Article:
I’m looking out my window right now and you know what? What I see does not scream “go fishing!” The skies are flooded with grey and the ground is flooded with rain. Trees toss and turn in their stormy nightmares, terrorized by the almost cyclonic winds.
But winter does not have to be all doom and gloom. There are in many great species of fish that you can chase in the winter time with good success rates.
In fact some of my best ever sessions with my old man and his good mate and Western Angler columnist, Darryl Hitchen have been of Fremantle or inside the bay at Jurien Bay where we are fortunate to have a holiday home. Jurien offers up some great opportunities during winter with big plump skipjacks nudging 50cm and deck thumping pinkies up to 10kg’s.
Jurien inside tends to work better after a big blow or whilst the swell is still up. One of our favourite inside spots was only found many years ago simply because we could not, or should I say did not attempt to get out as the swell was right up at around 5 metres. Too risky to say the least!
On that particular day and many days since we have simply located some decent structure and employed the old anchor, burley and floater technique, which for hungry pinkies or big skippy generally never fails.
I have since progressed onto my preferred method of flicking soft plastics and micro jigging with some success but I must say the old man and Daz ,are pretty consistent with the burley and floater technique!
Fremantle can also offer similar opportunities with many offshore structure holding good skippy, pinkies and sambos falling to the same methods.
Probably the most well known winter species would be the storm chasing snapper. When those fronts come through and bash the ocean around churning everything up pink snapper have been known to take shelter around inshore reefs or wrecks and often congregate around a lot of the metro rock walls and groins. This makes them the perfect table/sport fish for metro anglers to chase in the winter time as they are often accessible by land or boat. Like I mentioned before, the large storms often churn everything up and bring the Snapper schools within casting range from the rock groins. More often than not high winds and big swells accompany these occurrences so caution must be taken when fishing these potentially traitorous areas. The Crew Saver manually inflatable life jacket or “Fisherman’s Safety Vest” as it is commonly referred to is a must have item for this style of fishing.
In high winds, light line lure casting often becomes very hard work. For this reason, relatively heavier gear will be necessary to cast the sinkers needed to get a bait out far enough. Generally 30-50lb gear will be appropriate as you can run into some bigger fish every now and then however the size of the gear used would depend on the weight one will be casting. Lightly weighted mulie is relatively unbeatable in terms of baits but like mentioned the winds often make light weighted rigs hard to use. My advice would be go as light as the conditions will allow you to go as lighter weights means bait appears more natural.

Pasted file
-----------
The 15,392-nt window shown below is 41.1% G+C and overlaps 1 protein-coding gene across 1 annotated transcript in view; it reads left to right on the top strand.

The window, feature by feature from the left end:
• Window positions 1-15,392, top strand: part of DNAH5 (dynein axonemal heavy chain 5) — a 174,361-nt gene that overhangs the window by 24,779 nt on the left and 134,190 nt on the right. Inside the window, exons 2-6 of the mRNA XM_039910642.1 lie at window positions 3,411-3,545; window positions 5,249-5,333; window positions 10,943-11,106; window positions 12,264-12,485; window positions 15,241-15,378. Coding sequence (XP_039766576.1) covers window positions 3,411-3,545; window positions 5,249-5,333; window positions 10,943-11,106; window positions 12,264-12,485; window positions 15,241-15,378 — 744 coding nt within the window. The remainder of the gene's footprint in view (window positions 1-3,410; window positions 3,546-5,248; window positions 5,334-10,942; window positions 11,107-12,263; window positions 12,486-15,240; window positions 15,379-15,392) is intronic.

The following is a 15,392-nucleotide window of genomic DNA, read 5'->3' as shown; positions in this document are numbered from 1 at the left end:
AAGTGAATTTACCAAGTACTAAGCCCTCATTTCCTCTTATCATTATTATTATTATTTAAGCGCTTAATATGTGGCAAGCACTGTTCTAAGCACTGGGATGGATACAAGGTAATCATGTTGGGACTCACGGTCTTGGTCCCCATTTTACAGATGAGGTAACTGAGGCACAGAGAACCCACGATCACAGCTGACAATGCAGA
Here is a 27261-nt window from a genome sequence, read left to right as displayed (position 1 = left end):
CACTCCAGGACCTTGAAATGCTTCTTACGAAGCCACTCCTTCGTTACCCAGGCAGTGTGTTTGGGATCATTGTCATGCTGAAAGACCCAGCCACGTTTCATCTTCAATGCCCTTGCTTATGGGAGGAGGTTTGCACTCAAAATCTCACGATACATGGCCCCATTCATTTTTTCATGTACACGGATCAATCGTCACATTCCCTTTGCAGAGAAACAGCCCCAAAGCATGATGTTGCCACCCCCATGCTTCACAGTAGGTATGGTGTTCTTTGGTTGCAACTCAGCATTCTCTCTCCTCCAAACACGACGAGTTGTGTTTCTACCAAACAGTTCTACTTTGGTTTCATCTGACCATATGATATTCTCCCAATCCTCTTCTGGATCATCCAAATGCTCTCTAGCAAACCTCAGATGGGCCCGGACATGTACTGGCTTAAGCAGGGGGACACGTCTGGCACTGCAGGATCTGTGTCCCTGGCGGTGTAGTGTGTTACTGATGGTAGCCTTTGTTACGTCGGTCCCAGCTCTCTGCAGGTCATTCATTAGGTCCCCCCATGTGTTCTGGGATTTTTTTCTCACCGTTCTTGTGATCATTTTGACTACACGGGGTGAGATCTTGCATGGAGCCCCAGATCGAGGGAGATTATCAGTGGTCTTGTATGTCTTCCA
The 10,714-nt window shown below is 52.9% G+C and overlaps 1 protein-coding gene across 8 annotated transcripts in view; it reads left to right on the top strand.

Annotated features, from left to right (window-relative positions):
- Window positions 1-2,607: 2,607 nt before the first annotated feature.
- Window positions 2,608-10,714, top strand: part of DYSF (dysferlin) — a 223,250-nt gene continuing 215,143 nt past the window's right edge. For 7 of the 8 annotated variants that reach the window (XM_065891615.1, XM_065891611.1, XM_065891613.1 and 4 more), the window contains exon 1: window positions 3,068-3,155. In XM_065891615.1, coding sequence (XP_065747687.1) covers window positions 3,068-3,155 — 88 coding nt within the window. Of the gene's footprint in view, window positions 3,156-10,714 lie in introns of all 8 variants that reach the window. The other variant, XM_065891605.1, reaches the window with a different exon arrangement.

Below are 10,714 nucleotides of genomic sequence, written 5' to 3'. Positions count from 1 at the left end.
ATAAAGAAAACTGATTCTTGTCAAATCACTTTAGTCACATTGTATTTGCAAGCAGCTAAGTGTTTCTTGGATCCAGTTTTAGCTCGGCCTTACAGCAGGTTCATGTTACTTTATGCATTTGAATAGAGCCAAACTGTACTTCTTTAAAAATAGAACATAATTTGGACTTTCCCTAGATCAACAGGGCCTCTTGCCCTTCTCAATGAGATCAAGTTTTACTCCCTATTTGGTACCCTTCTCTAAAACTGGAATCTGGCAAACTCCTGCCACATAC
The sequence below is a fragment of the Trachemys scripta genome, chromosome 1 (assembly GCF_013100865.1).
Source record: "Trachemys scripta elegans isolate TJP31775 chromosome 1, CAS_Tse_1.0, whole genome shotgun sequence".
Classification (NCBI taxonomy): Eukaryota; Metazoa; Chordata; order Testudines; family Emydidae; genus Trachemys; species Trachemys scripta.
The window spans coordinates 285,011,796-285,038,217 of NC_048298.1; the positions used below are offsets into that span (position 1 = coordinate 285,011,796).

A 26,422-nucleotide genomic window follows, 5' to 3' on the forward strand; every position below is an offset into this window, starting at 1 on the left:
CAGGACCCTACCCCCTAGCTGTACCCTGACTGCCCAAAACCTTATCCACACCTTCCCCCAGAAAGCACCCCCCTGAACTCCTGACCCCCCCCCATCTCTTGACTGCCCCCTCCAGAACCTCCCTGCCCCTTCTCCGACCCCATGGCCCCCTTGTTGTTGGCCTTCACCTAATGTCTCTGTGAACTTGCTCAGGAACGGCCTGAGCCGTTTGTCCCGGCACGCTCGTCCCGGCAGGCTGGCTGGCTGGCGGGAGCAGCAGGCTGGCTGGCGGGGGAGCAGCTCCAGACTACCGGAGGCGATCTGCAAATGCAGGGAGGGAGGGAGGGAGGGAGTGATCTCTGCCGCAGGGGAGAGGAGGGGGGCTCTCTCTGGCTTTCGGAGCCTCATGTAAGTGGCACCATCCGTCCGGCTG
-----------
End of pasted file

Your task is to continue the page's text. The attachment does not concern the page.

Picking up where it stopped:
If you have the option, burley is never going to hurt and it can be the difference between fish and no fish. Getting as much smell and blood in the water, as nasty as it sounds, can definitely increase your catch rate.
The same goes for boat fishing however the best part is you don’t always have to wait for storms to bring the fish in within casting distance. Inside Cockburn Sound and along inshore reef structure Snapper will congregate during the winter time. In this situation other methods of catching them become available. In my opinion, the best way to target these Snapper would be with a ‘double pronged attack’. This involves bait, burley and lures.
An echo-sounder is a relatively necessary item to successfully complete this double pronged attack. A GPS can be used to locate areas of structure through looking at contour lines or markings of reef and then once over this ground, an echo-sounder can be used to locate either the best areas of structure to fish, or the fish themselves. Once either of these things has been located it is time to anchor and burley.
A good burley trail is the key to getting the fish fired up and around the boat. Once you get fish on the chew you can take advantage and begin hooking them on other methods. To begin with I would throw two unweighted mulies out the back of the boat over the ground I am fishing and float them back in the burley trail. Those rods then sit in road holders and soft plastics can be drifted down and twitched around.
Skipjack trevally, also known as silver trevally or more commonly skippy, are another species that thrive in the winter time and can be caught using very similar methods to pink snapper. In fact generally the methods are so similar that if you come across one you have a good chance of coming across the other. Skipjack are primarily a small fish but can grow up to a meter long, however anything above forty centimeters is considered a good fish.
One of my favourite methods of catching skippy involves a similar anchor and burley method however this time the weapons of use are micro jigs and light line. My favourite jig to use are the tiny Halco twisties in the <10g range. Once skippy are buzzing around the boat through the burley trail jigging these lures in the same area is an awesome method of catching skippy. Pound for pound skippy are one of the hardest fighting fish in the ocean so on light gear they can be wicked fun.
Skippy can also be chased with bait. Bigger fish will hit mulies but white bait are probably more appropriate. Triple gangs in 2/0 and 3/0 sizes are the ideal hooks.
If you have any questions or queries regarding anything I’ve mentioned or want to know a bit more about chasing fish in the winter time hit me up with an email at